As she began to develop her voice as a songwriter, Serban found that tapping into the wonder and fascination music held for her as a child was a winning strategy. Music is a language, and like a toddler without a filter, I feel like I have a lot to say,” she explains.

Column 1: ‘With my California redwoods’, Grandma’s Church by Ingrid Serban,  a photo of Ingrid’s Grandmother in Romania, Column 2: Moored by Ingrid Serban, Ingrid sings live on stage - photo by Sterling Munksgard Photography, ‘My favorite statue on the planet Earth,’ by Ingrid Serban, Column 3: ‘Just another  elf’ - photo by Beowulf Sheehan, The Road to Grandma by Ingrid Serban, Moonlight by Ingrid Serban.

That playful, childlike lens became a crucial part of her process, allowing her to dance between lyrics and melodies without self-judgment and criticism holding her back. “Self-judgement has no room in this process,” she says. “I’ve played this musical game long enough to recognize the futility of the inner critic. It has to be a child’s game or it’s dead.”

Over the course of her time in Paris, she began to build up the courage to share her songs. It took a while for me to start performing my own music,” she recalls. “What if my songs weren’t good enough? Would people laugh? Would these songs reveal too much about me?” But when she worked up the courage to play for audiences, inviting her friends and supporters to join her for intimate online concerts, she found a new source of connection to the love and support of the community she’d physically left behind in California.

But in March of 2020, the world turned upside-down. In that new reality, Serban found herself in an unfamiliar kind of quiet. Rural Ireland, while peaceful, presented a new set of challenges.  “I had no one to talk to other than the mailman who only began talking to me a month after my arrival. I missed my Parisian Sunday routine where I would go to a different museum each week and pop into the farmer’s market for fresh produce. Not to mention my life in San Francisco, my friends and my artist community!”

In the hushed landscape, Serban learned to find joy in the smallest details. The treasures here aren’t as evident to me as they are in Northern California where majestic wilderness and raw beauty reign, nor are my immediate surroundings as visually stimulating as a Parisian street,” she explains. “That said, finding a centuries-old ruin or a flower that blooms all year round become as precious as a marble sculpture or a Californian coyote in the wild.”

As she struggled to adjust to her solitary vigil, waiting for change during a seemingly never-ending pandemic, she turned back to music, relying on the skills she first began to learn in the Monastery-turned-Music-School in Transylvania.

The joy of having learned and developed my musical skills comes to life fully through using them. It’s like choosing the colors you want to wear on a particular day,” she reflects. “When I’m in a world-conquering mood, I dig into some heavy brass and tempestuous piano chords. Some days I can feel the parallel universes converging so then I choose ethereal sounds, strange unidentifiable sonic textures and musical non sequiturs. Other times, when I end up inside the delicate chambers of my soul, the music follows suit with gentle explorations and soothing harmonies.”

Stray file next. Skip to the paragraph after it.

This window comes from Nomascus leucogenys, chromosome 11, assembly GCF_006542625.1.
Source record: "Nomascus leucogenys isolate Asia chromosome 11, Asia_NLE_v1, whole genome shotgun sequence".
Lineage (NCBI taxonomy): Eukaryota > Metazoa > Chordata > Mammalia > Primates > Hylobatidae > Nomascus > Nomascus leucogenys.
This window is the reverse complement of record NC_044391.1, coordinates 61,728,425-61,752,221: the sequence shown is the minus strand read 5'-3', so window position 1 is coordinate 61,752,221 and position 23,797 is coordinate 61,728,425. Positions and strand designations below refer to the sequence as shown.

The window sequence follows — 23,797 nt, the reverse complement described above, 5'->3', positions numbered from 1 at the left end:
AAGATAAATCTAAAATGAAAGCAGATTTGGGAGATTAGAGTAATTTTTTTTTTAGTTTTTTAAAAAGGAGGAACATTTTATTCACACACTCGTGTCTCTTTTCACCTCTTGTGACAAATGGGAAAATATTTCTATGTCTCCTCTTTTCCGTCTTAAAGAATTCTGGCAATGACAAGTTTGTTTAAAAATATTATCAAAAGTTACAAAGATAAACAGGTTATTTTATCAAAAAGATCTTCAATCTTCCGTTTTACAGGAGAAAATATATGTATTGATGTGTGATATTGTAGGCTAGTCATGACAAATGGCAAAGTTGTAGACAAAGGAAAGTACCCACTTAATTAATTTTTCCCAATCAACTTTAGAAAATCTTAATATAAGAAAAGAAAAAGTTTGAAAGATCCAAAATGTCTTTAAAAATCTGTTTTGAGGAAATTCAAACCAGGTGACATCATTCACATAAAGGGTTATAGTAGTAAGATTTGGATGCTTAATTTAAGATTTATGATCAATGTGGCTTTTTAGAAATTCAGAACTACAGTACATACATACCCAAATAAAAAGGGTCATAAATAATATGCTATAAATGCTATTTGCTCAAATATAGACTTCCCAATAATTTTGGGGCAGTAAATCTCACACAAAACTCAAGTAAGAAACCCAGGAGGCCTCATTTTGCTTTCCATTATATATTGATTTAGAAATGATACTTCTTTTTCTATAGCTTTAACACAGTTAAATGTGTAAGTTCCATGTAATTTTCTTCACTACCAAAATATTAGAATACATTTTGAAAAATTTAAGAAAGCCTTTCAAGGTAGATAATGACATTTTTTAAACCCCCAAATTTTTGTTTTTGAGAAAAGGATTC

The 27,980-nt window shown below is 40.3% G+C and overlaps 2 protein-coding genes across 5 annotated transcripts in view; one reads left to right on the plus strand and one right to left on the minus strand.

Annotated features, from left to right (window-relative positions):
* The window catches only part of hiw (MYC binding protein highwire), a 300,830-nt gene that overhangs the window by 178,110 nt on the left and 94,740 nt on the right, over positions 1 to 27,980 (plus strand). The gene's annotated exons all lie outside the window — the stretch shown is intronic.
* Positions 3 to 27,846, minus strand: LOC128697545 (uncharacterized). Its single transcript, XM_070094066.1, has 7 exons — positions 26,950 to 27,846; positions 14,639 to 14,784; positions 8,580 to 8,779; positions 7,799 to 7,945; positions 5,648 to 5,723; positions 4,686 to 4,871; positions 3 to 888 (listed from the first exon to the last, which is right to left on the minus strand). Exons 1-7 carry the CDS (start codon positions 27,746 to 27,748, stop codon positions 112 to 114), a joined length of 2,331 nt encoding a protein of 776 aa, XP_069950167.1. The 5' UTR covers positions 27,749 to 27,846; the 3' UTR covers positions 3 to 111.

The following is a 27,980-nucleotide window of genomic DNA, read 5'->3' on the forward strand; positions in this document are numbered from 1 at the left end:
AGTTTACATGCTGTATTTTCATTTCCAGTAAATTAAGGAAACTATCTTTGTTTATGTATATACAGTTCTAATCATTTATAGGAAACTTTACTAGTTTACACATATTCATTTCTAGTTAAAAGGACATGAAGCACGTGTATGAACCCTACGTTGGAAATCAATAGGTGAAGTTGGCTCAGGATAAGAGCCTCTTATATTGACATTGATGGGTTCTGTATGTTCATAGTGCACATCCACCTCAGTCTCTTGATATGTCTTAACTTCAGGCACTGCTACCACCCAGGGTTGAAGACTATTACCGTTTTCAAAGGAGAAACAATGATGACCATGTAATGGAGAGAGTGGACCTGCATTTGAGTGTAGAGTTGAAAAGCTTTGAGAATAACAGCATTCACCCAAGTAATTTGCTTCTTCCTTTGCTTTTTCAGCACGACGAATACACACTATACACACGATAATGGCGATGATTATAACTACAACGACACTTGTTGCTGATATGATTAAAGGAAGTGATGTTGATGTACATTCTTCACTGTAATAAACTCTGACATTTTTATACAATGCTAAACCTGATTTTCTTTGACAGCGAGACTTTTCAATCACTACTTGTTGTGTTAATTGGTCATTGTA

She also found inspiration in the timeworn textures of her surroundings, tapping into the primal beauty of the rough-hewn Irish coastline.

“Music is my first language. Music is humanity’s first language. We first spoke in sounds and then we went cerebral,” she explains. “When I travel to a new place, I search for origins. whether they be in song or story. I let them permeate my being so I can understand who was here before me and how I fit in. Each environment has its own sound print; wind against hills, leaves against trees, silenced ruins against skies, water against shore, stones against the ground and the creatures crawling through it all. At one point all of these frequencies converge into one sound and one story, but before this nirvana-like state, one must explore and travel through the unique identity of each of these sounds and stories.”

Pictured: Touch the Water, Feel the Beyond by Ingrid Serban

On a recent Thursday evening, she plugged in her headphones, carefully adjusting her laptop and phone so that each could capture the moment. Outside a nearby window, a single purple flower bloomed; a moment of color in the otherwise uniformly green and grey landscape -- a solitary blossom which would be immortalized as a lyric in one of Serban’s first songs as an independent artist.

At the stroke of 8:00 pm, she took a deep breath and hit the Live buttons on Facebook and Instagram, opening up her living room to an audience as diverse as the stamps in her passport. Despite the globe-spanning distance, as she played three of her original songs and told a story about one of the experiences which inspired them, the show felt intimate. One of Serban’s key talents as a performer is a kind of charming accessibility which gives each member of the audience, no matter how far away, the feeling that for the few minutes of the show, they are sitting right next to her, paying a social call and reminiscing over steaming cups of tea.

As she sings, her clear, gossamer vocals complement the melodies of her piano. The whole performance, to an outside observer, feels as natural as watching a fish swim in the sea. In the way a ballerina makes the complex athleticism of dance look easy and light, Serban’s natural grace and charm mask the years of rigorous technical training and hours of practice leading up to each concert.

After twenty minutes, the songs are over and she ends the Live session. The veil of harmonic magic dissipates, in the words of an Irish folk song, like ‘fairy gifts gone in the sky.’ Serban slowly eases down from the pique of nerves and excitement which precede each concert. Reflecting on the journey that brought her this far and the music which has given her a new voice, she thinks, “I am grateful for my life then and now because it's made me, me.”

Pictured: Sometimes I’m Happy by Ingrid Serban

© 2021 – 2024 – I, Enheduanna